Friday, April 5, 2013

Bush Radio and its Magic Eye

Since it required some serious dusting, I brought down the Bush Radio from the shelf.  It had become a display model in the living room above the TV.  It is in working condition but we are not in condition to work it!  TV [and now internet] has pushed the radio away in spite of us having no cable TV.   The FM stations are trying to revive it but the charm of shortwave and medium wave listening can never be compared.

I wanted to capture some pictures of the radio and my favourite 'magic eye' it has.  I have always looked at it straight 'in the eye' ever since I can remember and thousands of times more when I pursued my hobby of shortwave listening [which is in a separate post] for many years.  It is a great delight to watch the green light that danced depending on the signal and audio.  What is a magic eye?  See here [click].

Magic Eye.  Left - output is not strong.  Right - output is very good. See the difference?
With the proper electric supply of 240 volts in earlier decades, the Magic Eye was beautiful to watch with the green indicators bright and dancing.  Nowadays, we are not supplied the full 240v. As such, the magic eye appears dim. 

This is the best I could capture the magic eye in action. Click here.

Bush Radio, EBS 51, 8 bands.  Good band spread.

Oribinal print on top of the plywood cabinet.

Control knobs.  

Back cover, cracked and screws missing except one when it came back from Adam Khan's shop.  Read text below.


Connected to mesh antenna.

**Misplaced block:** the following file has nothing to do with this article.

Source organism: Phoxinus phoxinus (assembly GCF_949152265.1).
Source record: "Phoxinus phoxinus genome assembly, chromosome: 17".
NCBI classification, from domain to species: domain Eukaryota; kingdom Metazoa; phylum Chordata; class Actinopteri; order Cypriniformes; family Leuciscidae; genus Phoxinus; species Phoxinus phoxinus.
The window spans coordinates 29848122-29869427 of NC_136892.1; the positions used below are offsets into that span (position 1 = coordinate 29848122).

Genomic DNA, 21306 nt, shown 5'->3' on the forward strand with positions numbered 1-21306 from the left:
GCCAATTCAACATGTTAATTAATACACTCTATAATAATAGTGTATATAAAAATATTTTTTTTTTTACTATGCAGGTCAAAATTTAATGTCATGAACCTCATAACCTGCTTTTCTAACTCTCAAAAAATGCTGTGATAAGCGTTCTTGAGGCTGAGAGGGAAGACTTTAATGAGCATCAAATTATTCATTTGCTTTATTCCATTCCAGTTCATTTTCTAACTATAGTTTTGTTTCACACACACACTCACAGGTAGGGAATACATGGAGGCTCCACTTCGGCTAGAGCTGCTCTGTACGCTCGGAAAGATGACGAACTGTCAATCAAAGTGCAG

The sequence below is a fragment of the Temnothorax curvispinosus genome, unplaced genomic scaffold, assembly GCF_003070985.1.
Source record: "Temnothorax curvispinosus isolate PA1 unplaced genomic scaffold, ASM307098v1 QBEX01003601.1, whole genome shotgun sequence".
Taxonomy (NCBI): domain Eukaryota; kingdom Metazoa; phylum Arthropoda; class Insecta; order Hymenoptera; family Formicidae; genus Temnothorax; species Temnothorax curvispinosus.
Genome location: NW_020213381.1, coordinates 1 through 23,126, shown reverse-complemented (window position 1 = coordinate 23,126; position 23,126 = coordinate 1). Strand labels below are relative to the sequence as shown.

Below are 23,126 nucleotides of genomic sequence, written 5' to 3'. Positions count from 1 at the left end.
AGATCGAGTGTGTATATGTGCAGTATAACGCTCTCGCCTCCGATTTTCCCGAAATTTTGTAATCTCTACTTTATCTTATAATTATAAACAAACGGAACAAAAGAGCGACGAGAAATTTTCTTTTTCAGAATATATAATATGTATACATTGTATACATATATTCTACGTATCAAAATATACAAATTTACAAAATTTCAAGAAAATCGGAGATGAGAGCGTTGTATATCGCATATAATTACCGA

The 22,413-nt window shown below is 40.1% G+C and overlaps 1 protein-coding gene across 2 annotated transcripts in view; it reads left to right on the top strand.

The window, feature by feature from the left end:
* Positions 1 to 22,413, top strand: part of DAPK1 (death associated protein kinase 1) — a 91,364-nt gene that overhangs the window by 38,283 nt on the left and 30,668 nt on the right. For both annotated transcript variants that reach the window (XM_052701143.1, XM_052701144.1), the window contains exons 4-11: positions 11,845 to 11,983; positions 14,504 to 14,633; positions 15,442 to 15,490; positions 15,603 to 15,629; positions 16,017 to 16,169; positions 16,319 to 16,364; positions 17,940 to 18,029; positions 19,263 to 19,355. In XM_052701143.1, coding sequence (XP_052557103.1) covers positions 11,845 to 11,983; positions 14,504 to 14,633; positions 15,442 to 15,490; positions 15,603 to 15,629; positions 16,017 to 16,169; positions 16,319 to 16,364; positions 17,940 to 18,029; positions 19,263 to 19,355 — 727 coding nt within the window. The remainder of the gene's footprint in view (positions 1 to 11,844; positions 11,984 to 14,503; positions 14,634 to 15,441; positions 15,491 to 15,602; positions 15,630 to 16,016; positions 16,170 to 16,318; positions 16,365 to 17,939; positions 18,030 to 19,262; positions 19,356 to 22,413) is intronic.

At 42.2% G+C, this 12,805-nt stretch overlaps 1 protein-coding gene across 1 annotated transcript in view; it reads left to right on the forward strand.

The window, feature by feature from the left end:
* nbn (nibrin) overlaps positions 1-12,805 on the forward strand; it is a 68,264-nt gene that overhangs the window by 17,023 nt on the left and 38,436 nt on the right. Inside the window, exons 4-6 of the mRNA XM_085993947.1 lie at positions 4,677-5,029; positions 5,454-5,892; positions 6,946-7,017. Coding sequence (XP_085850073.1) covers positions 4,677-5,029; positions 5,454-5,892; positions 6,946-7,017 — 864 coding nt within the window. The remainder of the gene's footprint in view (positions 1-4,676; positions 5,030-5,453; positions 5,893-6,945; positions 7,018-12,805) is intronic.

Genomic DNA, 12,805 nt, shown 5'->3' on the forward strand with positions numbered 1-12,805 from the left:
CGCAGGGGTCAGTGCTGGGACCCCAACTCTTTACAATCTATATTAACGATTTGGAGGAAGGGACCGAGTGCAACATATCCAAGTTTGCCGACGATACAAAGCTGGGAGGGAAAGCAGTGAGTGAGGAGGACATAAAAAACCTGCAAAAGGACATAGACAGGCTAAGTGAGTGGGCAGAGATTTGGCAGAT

Set serial number.

Transformer voltage options!  Set to 230v.

Vacuum tubes - 5 in number - ECH 80, ECH 81 et al.

A vacuum tube.

Speaker that gives nice audio.

Close up of fine copper wire mesh antenna which is about 3 metres long.  

I have heard that this Radio was bought through my grandfather's reputed client "Salar Masood Sahib and Sons" in 1958.  Or was it a gift from them, I am not too sure.  It appears to be a 1957 model released by Bush.  I have grown up with this. Only my father or aunt was operating it.  In those days radios were kept on a high shelf out of reach of children.  The antenna [shown above] was erected at the top most place of the high ceiling.  Higher meant better for 'catching' the radio waves for good 'reception'. 

My father would summon his good friend Adam Khan when Bush cried for repair.  He was an expert.  For simple things he would come home and rectify.  But for more complicated issues, he would ask us to send it to his shop, where he would keep for months and years.  The last this happened was 35 years ago and it stayed for two years with him until he had to yield to my pestering.  

Again, the vacuum tubes needed replacement.  One Rajappa whom I knew, did it when the tubes were still available though with difficulty. He kept it for some months before giving me back the working radio.  This was the last, 15 years ago.  Touch wood, it has remained in working condition.  If any of the tubes stop working, that will be the end. So far so good.